What makes PC games grow?
I’ve been thinking about this for a long time, trying to work out what will succeed and fail in the PC’s bizarre world. It’s an obsession. The reason I’m fascinated: success in PC gaming often proves players right, and businesses wrong. The pattern of success rewards vision, brute hard work, community feedback. The most successful games are rarely flashy or heavily marketed, they are deep and deeply uncool. They rarely rely on the latest tech, and don’t chuck millions at advertising.
Success on PC rarely occurs overnight. It can take years for momentum to gather. Developers toil and their community grows until, eventually, a groundswell of gamers take notice. That means that the biggest games of 2013 and 2014 are being probably available to play right now. You don’t have to wait to try the next big thing.
I’ve picked a few games that I think could start steamrolling their way into the hearts and minds of gamers in 2013 and 2014. Note, too, that these are essentially recommendations for games you should try right now. They’re all great.
But before we get to the games, it’s worth talking about what we’re actually looking for. Here’s what I think makes for a successful online game today. These aren’t the only routes to success: but these are all factors that are shared by mega-hits like Minecraft, Dota 2, League of Legends and World of Warcraft.
I can’t overstate this enough – the most successful PC games in the world are complicated and hard and deep. They’re rarely accessible. Players need to invest time and effort to learn them. If they do invest the time, they’ll be rewarded for that effort.
Why is this important? It’s not just that deep games are good games. It’s that if you have a good, deep game, players are more likely to stick around. If players stick around, the community is allowed to grow and new players that come in at the bottom aren’t simply replacing those that leave.
Growth doesn’t just come from selling loads of copies. Growth comes from those players staying.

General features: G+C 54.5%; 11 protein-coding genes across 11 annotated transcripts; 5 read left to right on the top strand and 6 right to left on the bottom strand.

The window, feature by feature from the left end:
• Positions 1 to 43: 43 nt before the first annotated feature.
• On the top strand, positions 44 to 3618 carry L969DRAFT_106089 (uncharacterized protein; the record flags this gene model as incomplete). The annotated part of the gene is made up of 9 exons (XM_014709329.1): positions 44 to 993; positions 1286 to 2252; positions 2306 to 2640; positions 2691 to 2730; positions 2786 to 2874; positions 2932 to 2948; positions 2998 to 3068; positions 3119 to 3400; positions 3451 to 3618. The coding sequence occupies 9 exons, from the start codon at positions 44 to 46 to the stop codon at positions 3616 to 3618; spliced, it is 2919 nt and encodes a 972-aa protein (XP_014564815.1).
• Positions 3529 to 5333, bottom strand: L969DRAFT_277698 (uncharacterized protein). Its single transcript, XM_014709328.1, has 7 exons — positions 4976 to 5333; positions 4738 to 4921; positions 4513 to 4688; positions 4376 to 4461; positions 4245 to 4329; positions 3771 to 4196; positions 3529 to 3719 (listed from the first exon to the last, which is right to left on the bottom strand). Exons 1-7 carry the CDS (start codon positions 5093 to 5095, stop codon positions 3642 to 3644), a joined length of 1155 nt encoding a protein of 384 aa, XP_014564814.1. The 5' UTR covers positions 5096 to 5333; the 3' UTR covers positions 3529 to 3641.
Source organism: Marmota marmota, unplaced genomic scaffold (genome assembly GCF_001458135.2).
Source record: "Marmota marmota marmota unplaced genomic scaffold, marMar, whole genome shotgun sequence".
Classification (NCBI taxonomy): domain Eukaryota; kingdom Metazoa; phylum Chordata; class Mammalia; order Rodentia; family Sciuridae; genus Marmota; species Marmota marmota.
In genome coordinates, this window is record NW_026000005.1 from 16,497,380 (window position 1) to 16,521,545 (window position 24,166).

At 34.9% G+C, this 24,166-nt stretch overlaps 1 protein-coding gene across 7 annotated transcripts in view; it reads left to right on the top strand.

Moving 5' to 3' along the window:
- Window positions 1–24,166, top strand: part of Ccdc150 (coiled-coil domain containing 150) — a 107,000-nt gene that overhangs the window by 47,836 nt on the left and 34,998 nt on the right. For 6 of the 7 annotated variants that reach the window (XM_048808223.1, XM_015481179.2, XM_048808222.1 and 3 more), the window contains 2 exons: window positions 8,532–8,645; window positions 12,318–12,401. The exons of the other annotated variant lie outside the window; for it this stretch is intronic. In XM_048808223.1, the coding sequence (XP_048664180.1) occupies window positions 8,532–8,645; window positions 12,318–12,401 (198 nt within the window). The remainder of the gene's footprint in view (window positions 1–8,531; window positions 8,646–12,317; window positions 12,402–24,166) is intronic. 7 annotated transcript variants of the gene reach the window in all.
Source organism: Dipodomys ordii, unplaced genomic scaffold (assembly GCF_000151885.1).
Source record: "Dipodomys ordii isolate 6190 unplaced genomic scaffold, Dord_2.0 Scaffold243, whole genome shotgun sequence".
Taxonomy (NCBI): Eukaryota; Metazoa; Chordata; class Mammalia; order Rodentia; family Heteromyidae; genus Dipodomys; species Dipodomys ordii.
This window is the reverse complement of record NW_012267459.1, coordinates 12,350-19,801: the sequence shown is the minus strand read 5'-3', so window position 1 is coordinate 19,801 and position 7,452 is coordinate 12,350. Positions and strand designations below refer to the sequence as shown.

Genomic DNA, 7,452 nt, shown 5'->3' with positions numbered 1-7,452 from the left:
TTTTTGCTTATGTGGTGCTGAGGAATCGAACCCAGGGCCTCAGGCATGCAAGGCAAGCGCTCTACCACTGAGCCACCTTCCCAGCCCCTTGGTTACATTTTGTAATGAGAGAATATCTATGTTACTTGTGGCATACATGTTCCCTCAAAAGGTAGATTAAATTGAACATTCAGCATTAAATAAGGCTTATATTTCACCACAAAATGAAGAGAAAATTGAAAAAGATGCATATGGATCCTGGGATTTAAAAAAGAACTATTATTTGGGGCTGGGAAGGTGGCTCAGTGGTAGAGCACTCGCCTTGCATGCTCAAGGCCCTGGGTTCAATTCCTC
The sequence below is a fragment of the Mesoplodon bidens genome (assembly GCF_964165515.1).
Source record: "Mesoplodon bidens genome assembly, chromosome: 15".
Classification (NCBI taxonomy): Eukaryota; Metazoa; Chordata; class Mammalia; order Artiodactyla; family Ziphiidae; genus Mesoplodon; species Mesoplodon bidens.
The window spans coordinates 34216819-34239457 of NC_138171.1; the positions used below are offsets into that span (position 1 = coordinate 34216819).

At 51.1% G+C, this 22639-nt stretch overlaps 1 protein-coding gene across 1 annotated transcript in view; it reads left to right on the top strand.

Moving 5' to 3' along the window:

An early, barebones release receiving good community attention
Early betas are vital. It’s easy to be cynical about betas that are used to try and build hype around games. But in the most successful games, it seems early betas are there so that developers and gamers can understand the game they’re making, and rapidly improve it. The earliest releases are inevitably barebones, with just the framework of a game attached. The smartest developers then use community feedback to iterate and improve.
It’s one thing to pay lip-service to the idea of rapid improvement. It’s quite another to go off and do it. Frankly, few gamers pay any attention to traditional PR campaigns any longer. Few even listen to what developers say they’re going to do. The only thing that matters is the thing you create and improve, what you give gamers that they can see, can hold and can play with.
Back in the old world, publishers used to do an important job, getting games in boxes, talking to retailers, making PR plans and everything in between. They’d also put up the cash to get the game made, but with it, they’d ask for approval, milestones, and regular updates. In today’s world, that kind of process just gets in the way.
A milestone, where you might show a completed demo version for a trade show, is of no use, if what the community really wants you to do is adjust or rework other areas of the game. Today, it’s far better to bootstrap development, raise the cash independently from a non-traditional investor, or crowdsource the lot.
So… which games tick some or all of these boxes? Which are set for growth in 2013 and beyond? And, most importantly, which are worth playing right now?
Path of Exile
Path of Exile is an action RPG developed in New Zealand by a team who are big fans of the genre. It’s mostly been funded via a Kickstarter-esque program of donations and beta buy-ins – but to an extraordinary degree. Over 150 people have paid $1000 for the highest tier of support, and $2.2 million dollars have been raised already. When it launches, it will be free-to-play, although the devs are keen to express that their microtransations “will be ethical.“
Also, it’s brilliant.
Fundamentally, it plays to everything action RPG fans want from the genre – essentially what was missing from Diablo 3. It’s obsessed with randomisation – even potions have a randomised effect. It has a ludicrously deep passive skill tree that currently boasts over a 1000 places to spend your level up points. And the developers are thinking hard about how the end-game should work, with players able to affect the randomisation of areas by applying mods to maps.
It’s going to be huge.
The one takeaway from the baffling popularity of the catastrophic DayZ knock-off, The War Z, is that the DayZ’s subject matter, survival in a zombie infested world, is a latent itch gamers are always desperate to scratch.
The DayZ standalone might be delayed, but it’s an easy bet to become one of the most popular new games of 2013. Firstly, it’s working from a proven design: creator Dean Hall’s mod for ArmA 2. Secondly, it’s the result of relentless feedback from the ever growing DayZ community and a stack of ideas and improvements that come directly from experience of running and maintaining a game like this.